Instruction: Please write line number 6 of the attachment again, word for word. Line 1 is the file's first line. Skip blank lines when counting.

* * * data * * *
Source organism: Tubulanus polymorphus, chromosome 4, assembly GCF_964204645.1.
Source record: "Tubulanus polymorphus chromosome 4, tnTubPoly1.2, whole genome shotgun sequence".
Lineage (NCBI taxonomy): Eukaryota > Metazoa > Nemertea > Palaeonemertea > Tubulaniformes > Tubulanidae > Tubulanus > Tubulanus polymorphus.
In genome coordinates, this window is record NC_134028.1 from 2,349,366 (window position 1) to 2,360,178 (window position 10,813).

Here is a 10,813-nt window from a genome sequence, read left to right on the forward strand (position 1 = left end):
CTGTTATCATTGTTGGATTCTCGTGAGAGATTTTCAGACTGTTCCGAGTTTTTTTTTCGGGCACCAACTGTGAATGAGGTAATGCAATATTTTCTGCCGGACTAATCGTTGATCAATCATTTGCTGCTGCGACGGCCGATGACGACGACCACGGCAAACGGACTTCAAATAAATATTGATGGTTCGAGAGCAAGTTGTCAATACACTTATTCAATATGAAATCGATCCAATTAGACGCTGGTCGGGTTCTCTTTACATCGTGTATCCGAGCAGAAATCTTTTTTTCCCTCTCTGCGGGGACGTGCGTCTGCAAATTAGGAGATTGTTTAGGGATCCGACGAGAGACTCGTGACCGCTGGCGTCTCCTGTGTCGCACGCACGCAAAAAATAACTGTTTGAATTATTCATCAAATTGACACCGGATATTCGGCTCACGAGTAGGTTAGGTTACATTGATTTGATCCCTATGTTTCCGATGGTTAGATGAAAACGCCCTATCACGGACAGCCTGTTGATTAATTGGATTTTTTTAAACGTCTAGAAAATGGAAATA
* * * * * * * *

CTGTTATCATTGTTGGATTCTCGTGAGAGATTTTCAGACTGTTCCGAGTTTTTTTTTCGGGCACCAACTGTGAATGAGGTAATGCAATATTTTCTGCCGGACTAATCGTTGATCAATCATTTGCTGCTGCGACGGCCGATGACGACGACCACGGCAAACGGACTTCAAATAAATATTGATGGTTCGAGAGCAAGTTGTCAATACACTTATTCAATATGAAATCGATCCAATTAGACGCTGGTCGGGTTCTCTTTACATCGTGTATCCGAGCAGAAATCTTTTTTTCCCTCTCTGCGGGGACGTGCGTCTGCAAATTAGGAGATTGTTTAGGGATCCGACGAGAGACTCGTGACCGCTGGCGTCTCCTGTGTCGCACGCACGCAAAAAATAACTGTTTGAATTATTCATCAAATTGACACCGGATATTCGGCTCACGAGTAGGTTAGGTTACATTGATTTGATCCCTATGTTTCCGATGGTTAGATGAAAACGCCCTATCACGGACAGCCTGTTGATTAATTGGATTTTTTTAAACGTCTAGAAAATGGAAATA